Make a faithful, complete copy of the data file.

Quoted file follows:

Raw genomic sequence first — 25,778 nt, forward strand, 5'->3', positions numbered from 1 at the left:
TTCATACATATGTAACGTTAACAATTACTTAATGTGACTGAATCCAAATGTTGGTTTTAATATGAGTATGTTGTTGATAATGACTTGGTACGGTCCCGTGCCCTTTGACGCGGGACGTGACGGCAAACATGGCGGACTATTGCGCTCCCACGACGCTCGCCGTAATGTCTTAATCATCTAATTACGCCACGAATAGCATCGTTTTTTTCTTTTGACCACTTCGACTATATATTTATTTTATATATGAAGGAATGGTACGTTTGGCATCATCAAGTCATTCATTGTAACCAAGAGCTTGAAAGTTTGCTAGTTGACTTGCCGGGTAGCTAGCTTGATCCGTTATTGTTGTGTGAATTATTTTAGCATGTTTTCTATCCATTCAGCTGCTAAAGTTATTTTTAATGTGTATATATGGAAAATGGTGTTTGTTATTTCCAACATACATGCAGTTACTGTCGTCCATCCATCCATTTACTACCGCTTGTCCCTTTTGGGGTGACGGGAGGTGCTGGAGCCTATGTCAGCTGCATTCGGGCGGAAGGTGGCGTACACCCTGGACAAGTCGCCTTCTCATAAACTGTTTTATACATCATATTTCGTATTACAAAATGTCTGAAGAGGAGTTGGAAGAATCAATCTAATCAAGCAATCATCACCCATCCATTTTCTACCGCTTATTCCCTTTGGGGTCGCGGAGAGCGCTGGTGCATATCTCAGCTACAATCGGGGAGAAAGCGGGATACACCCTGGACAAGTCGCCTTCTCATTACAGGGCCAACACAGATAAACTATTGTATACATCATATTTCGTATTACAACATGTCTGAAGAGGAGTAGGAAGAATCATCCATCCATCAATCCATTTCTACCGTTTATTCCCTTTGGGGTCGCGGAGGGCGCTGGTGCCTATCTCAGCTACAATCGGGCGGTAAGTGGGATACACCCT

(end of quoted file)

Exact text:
Raw genomic sequence first — 25,778 nt, forward strand, 5'->3', positions numbered from 1 at the left:
TTCATACATATGTAACGTTAACAATTACTTAATGTGACTGAATCCAAATGTTGGTTTTAATATGAGTATGTTGTTGATAATGACTTGGTACGGTCCCGTGCCCTTTGACGCGGGACGTGACGGCAAACATGGCGGACTATTGCGCTCCCACGACGCTCGCCGTAATGTCTTAATCATCTAATTACGCCACGAATAGCATCGTTTTTTTCTTTTGACCACTTCGACTATATATTTATTTTATATATGAAGGAATGGTACGTTTGGCATCATCAAGTCATTCATTGTAACCAAGAGCTTGAAAGTTTGCTAGTTGACTTGCCGGGTAGCTAGCTTGATCCGTTATTGTTGTGTGAATTATTTTAGCATGTTTTCTATCCATTCAGCTGCTAAAGTTATTTTTAATGTGTATATATGGAAAATGGTGTTTGTTATTTCCAACATACATGCAGTTACTGTCGTCCATCCATCCATTTACTACCGCTTGTCCCTTTTGGGGTGACGGGAGGTGCTGGAGCCTATGTCAGCTGCATTCGGGCGGAAGGTGGCGTACACCCTGGACAAGTCGCCTTCTCATAAACTGTTTTATACATCATATTTCGTATTACAAAATGTCTGAAGAGGAGTTGGAAGAATCAATCTAATCAAGCAATCATCACCCATCCATTTTCTACCGCTTATTCCCTTTGGGGTCGCGGAGAGCGCTGGTGCATATCTCAGCTACAATCGGGGAGAAAGCGGGATACACCCTGGACAAGTCGCCTTCTCATTACAGGGCCAACACAGATAAACTATTGTATACATCATATTTCGTATTACAACATGTCTGAAGAGGAGTAGGAAGAATCATCCATCCATCAATCCATTTCTACCGTTTATTCCCTTTGGGGTCGCGGAGGGCGCTGGTGCCTATCTCAGCTACAATCGGGCGGTAAGTGGGATACACCCT